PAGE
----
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East Harlem Waiting for Long-Term Trash Fix Four Years After de Blasio Pledge

When the city pushed ahead with a controversial rezoning plan for East Harlem in 2017, the de Blasio administration made a promise: to find a permanent home for the people, equipment and trucks that handle the neighborhood’s trash.

The neighborhood’s sanitation garage at 343 E. 99th St. and First Avenue has been partially unusable since 1988. That’s when the exterior wall of the two-story 1920 building was deemed “compromised,” according to a 2017 land use report from Manhattan Borough President Gale Brewer.

Today, the garage is wrapped in scaffolding and, because it is structurally unsound, the Department of Sanitation can’t store equipment in the building’s top floor.

The city’s unofficial “Trash Museum” is housed there, as well, but “concerns about the structural integrity” of the building are among the reasons the 40,000-item collection is not open to the public, according to DSNY spokesperson Joshua Goodman.

But the department still uses the garage as a base, parking sanitation trucks and snow plows in an open lot next door and on adjacent streets next to Metropolitan Hospital, the First Avenue bike lane and a public school, prompting complaints from neighbors.

Nearly four years after the November 2017 pledge from City Hall to find a permanent new trash facility, plans for the East 99th Street property are unclear — and locals believe an effort underway to build a temporary home for local trash operations is, on the whole, rubbish.

“With all of the activism that has gone back to the Young Lords, decades ago, we still don’t have proper sanitation services,” said East Harlem resident Marie Winfield, alluding to the Puerto Rican activist group that burned uncollected trash during the 1969 Garbage Offensive to draw attention to the area’s neglected streets.

An ‘Environmental Justice Issue’

Winfield is a member of a “DSNY community advisory board” convened with the department after the 2017 rezoning to address the trash issue in the neighborhood, currently home to two separate facilities — the East 99th Street garage and another on East 130th Street and Park Avenue — for both East and Central Harlem’s sanitation districts.

The goal of the group is to identify a place for “an enclosed, consolidated DSNY sanitation facility,” according to the 2017 Points of Agreement memo made as the City Council and mayor greenlit the rezoning plan.

Despite quarterly meetings between the board and DSNY for the past four years, however, there are no current plans for meeting that target, Winfield said.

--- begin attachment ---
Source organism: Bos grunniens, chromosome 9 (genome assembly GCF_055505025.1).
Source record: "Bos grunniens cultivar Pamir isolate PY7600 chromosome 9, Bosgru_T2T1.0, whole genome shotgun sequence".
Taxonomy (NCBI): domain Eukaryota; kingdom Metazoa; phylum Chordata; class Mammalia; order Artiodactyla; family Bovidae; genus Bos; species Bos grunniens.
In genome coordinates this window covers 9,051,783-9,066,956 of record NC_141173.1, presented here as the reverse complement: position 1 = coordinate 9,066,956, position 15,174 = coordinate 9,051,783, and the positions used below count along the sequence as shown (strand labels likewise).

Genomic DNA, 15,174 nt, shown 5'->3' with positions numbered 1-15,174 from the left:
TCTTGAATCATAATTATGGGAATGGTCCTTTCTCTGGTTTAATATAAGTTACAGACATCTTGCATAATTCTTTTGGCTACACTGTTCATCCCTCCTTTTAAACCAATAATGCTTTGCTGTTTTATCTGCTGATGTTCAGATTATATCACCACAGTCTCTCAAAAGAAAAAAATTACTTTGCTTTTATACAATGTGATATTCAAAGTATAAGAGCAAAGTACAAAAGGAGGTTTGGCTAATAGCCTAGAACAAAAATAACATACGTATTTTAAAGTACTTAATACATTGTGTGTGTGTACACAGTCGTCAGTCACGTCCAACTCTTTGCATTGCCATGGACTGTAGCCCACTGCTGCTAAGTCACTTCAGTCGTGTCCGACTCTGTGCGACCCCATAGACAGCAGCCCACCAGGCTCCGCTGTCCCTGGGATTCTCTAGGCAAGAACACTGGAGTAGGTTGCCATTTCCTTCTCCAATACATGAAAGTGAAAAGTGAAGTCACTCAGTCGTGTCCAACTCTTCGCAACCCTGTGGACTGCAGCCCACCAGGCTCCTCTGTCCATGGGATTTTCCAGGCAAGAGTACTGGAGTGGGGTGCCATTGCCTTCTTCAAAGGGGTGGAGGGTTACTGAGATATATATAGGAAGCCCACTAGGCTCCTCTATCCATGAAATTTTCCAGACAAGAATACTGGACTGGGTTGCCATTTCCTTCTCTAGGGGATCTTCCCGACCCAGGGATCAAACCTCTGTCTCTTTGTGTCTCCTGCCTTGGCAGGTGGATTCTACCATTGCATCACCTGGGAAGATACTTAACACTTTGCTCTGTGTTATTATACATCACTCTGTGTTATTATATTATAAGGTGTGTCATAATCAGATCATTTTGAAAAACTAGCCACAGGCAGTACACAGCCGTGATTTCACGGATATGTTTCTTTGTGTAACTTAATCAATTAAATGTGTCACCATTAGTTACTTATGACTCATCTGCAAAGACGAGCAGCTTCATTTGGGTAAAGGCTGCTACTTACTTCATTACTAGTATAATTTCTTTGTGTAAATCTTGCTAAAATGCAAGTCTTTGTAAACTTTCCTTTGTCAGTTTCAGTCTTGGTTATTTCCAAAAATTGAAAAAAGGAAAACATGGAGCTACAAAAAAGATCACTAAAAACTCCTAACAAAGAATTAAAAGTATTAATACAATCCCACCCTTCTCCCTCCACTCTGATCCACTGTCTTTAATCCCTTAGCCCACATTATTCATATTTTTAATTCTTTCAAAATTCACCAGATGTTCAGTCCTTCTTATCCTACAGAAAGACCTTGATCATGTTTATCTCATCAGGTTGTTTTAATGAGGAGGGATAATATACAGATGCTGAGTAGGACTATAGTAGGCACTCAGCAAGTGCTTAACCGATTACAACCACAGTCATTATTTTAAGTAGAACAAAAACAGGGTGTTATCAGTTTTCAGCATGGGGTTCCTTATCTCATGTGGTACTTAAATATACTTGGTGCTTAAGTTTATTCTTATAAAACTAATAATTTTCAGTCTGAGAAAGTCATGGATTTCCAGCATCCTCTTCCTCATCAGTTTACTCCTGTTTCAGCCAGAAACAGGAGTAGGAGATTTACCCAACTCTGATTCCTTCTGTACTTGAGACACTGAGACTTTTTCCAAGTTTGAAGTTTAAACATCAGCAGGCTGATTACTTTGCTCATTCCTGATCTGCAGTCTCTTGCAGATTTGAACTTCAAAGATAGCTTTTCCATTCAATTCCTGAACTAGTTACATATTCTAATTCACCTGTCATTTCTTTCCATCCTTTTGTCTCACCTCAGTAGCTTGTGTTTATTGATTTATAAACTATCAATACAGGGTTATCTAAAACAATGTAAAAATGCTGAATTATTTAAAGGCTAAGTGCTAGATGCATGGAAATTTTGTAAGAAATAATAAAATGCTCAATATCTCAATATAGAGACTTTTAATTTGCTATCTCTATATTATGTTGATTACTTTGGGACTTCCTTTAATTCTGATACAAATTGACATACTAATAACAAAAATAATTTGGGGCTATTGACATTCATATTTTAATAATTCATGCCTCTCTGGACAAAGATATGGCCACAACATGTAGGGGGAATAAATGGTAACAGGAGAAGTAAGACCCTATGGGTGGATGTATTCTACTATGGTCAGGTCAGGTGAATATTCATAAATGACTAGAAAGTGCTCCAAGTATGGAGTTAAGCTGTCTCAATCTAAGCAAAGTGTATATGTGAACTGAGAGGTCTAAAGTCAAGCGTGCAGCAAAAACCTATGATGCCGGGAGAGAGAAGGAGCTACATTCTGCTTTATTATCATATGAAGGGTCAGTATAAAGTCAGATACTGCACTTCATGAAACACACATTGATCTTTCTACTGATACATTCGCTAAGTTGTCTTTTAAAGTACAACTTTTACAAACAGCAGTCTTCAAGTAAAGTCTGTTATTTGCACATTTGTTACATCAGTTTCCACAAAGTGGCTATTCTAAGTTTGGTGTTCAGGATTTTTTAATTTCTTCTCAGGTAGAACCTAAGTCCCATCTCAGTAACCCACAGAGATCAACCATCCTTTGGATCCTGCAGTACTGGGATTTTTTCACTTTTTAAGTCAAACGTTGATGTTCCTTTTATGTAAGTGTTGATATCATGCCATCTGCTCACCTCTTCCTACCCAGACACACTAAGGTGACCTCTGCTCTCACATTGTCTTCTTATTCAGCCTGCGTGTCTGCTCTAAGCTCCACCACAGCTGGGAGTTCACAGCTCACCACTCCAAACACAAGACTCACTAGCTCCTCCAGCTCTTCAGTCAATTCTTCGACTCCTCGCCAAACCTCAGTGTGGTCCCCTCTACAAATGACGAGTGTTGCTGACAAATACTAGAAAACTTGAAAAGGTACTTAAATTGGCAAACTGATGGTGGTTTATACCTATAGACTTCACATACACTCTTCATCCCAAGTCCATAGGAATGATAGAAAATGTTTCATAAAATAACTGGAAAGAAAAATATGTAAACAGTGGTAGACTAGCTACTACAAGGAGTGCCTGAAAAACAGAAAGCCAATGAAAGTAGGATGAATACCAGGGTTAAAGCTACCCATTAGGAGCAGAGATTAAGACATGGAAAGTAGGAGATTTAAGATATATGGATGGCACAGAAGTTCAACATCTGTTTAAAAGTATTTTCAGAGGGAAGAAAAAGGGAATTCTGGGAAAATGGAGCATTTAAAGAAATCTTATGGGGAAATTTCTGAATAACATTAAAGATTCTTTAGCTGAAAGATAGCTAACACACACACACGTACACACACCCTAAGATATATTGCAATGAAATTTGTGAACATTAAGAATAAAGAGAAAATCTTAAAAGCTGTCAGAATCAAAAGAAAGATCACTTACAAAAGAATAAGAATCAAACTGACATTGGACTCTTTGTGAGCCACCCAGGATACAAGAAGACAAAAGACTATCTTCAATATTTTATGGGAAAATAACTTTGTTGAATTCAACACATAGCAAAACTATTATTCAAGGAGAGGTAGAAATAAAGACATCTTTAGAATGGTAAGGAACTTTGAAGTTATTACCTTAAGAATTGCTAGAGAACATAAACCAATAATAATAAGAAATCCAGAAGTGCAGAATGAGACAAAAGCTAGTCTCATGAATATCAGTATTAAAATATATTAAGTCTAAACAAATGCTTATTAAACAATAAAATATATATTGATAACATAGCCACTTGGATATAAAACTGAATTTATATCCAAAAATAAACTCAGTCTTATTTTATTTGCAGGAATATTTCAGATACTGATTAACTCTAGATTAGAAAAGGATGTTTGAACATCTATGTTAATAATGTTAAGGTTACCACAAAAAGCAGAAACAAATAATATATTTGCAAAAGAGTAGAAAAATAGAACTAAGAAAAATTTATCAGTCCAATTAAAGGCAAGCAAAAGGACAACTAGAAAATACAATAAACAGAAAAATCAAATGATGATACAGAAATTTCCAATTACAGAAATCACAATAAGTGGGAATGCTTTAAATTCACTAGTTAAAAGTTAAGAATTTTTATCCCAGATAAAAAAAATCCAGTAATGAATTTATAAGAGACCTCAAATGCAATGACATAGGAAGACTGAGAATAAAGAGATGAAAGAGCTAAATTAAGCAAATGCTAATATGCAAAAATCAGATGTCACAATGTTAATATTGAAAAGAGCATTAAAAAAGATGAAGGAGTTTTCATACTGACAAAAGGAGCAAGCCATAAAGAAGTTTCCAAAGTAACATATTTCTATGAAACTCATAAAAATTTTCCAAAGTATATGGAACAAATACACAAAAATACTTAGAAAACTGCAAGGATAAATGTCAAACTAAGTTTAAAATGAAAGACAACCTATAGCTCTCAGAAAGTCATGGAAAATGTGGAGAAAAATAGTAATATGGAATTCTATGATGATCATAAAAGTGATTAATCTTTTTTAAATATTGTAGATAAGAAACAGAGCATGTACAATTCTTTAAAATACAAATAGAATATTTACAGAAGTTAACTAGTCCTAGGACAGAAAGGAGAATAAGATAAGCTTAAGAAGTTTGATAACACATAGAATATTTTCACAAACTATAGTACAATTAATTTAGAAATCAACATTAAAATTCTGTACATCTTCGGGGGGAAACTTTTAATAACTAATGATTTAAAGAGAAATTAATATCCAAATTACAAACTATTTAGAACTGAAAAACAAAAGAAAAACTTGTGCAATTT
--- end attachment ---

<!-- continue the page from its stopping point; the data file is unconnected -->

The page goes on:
“It’s just a continued environmental justice issue where other communities are, somehow, getting relief from these types of conditions, and fancy new garages,” she said, citing a $200+ million, LEED Gold-certified sanitation facility on Spring Street and the West Side Highway completed in 2015 that serves three downtown Manhattan districts.

That facility, now cheered by some as an architectural marvel, was not always welcome. It took years to complete and had to overcome a lawsuit from James Gandolfini and others over a decade ago to get across the finish line.

A Quick Fix?

A temporary fix is in the works, however, to allow the Department of Sanitation to move out of its current East Harlem garage at 343 E. 99th St. into a new garage being built at 217 E. 127th St. Goodman said it is slated to be finished within the next year and the department plans to move in next fall.

But Winfield said the East 127th Street space was presented to locals as a stop-gap measure. In a 2013 letter to Manhattan’s Community Board 11, the sanitation department acknowledged “this solution may not be perfect” and in 2017, a DSNY representative described it as “temporary,” DNAinfo reported.

DSNY’s lease with the owner of the lot, Potamkin Development, is for 20 years. And it will only house equipment for East Harlem’s sanitation district, but will leave Central Harlem’s facility at East 130th Street and Park Avenue intact, according to the department.

When complete, the new garage will not be fully enclosed, and is about half the size of the Spring Street facility, Brewer’s land use report said. The borough president voted against it in 2017, as did the local community board

Shawn Hill, a Harlem resident and a member of the DSNY community advisory board with Winfield, worries that, once it’s built, the new 127th Street garage “will remain for generations,” despite the 20-year lease.